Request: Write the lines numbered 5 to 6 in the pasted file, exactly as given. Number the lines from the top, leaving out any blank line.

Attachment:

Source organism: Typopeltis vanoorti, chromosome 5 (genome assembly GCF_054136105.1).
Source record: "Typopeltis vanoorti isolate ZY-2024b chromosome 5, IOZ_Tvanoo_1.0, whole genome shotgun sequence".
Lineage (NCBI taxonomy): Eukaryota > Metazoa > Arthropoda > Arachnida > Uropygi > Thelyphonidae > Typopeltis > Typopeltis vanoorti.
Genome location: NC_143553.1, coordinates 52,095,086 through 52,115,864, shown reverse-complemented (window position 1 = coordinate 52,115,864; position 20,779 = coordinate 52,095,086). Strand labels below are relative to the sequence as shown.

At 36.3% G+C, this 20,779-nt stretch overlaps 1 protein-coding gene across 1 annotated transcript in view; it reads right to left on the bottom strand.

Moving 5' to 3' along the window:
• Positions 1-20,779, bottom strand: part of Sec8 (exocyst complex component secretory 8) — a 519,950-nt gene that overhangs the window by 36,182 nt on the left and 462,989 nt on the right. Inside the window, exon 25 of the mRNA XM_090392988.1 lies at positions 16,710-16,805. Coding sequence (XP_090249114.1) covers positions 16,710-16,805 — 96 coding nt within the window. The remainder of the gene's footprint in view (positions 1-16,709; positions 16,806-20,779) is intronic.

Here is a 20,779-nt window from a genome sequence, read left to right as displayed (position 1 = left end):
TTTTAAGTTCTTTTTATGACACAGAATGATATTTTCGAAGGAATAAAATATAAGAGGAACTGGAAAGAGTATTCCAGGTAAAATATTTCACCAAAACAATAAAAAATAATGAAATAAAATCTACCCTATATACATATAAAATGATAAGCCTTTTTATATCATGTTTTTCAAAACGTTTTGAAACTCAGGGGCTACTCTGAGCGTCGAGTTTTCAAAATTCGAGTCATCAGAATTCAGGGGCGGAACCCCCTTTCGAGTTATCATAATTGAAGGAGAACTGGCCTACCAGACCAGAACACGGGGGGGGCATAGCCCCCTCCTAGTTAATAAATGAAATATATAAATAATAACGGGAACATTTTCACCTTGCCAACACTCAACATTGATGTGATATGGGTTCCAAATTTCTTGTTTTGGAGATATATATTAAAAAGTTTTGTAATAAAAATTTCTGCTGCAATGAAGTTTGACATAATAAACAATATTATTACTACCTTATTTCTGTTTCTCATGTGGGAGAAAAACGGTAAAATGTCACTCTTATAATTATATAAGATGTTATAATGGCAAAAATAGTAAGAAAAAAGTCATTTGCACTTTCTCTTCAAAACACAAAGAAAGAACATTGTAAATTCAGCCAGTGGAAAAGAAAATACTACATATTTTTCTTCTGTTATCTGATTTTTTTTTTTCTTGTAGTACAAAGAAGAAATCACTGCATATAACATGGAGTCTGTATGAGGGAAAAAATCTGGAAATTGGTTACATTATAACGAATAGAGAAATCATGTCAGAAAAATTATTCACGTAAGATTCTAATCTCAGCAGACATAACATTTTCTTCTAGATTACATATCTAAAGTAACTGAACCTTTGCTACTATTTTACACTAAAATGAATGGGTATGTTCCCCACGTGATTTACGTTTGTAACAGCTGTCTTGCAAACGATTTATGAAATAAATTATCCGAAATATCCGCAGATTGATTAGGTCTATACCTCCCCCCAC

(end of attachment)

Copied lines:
At 36.3% G+C, this 20,779-nt stretch overlaps 1 protein-coding gene across 1 annotated transcript in view; it reads right to left on the bottom strand.

Moving 5' to 3' along the window: